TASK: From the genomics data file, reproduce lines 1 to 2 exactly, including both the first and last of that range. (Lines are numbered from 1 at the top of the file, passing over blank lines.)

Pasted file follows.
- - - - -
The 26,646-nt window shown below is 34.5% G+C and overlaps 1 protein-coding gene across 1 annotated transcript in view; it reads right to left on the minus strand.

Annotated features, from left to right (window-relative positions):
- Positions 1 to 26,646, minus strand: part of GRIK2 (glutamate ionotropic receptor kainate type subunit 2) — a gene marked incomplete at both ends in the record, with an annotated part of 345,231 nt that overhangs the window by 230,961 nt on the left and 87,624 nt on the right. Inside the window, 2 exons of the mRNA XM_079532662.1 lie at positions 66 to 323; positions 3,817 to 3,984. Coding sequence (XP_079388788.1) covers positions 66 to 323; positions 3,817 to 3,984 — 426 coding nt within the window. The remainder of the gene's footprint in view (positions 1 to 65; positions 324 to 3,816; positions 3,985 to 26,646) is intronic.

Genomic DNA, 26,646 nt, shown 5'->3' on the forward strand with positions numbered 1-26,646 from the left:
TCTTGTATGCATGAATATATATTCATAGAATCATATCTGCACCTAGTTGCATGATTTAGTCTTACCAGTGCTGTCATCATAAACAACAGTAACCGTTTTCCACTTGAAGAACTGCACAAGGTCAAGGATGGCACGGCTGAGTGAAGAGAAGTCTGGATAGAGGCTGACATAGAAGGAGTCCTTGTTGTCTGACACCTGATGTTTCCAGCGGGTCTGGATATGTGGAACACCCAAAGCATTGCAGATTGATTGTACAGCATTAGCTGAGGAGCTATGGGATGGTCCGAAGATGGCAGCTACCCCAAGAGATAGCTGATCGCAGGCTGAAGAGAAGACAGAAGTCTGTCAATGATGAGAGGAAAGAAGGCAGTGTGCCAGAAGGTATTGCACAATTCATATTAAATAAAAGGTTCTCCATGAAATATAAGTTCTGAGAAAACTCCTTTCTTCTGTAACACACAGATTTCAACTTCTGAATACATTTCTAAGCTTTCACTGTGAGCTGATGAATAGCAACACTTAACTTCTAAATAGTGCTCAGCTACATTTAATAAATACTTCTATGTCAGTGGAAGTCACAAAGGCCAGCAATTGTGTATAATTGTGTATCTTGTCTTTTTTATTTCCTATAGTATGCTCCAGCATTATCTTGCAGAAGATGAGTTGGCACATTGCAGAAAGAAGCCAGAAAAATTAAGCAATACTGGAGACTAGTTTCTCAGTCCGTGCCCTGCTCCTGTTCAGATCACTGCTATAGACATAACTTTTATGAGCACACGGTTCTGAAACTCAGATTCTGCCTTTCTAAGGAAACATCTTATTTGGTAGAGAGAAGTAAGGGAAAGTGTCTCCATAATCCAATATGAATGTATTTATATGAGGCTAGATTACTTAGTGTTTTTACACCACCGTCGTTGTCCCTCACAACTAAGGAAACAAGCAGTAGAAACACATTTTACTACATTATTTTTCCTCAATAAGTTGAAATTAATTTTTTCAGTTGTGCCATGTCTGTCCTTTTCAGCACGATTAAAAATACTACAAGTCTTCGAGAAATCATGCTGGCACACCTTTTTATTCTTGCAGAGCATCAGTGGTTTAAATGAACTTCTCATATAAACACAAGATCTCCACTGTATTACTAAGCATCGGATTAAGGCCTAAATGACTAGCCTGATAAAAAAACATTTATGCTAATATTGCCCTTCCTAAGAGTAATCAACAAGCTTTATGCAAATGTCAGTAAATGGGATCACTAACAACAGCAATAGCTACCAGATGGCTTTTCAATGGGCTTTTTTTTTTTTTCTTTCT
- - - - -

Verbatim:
The 26,646-nt window shown below is 34.5% G+C and overlaps 1 protein-coding gene across 1 annotated transcript in view; it reads right to left on the minus strand.

Annotated features, from left to right (window-relative positions):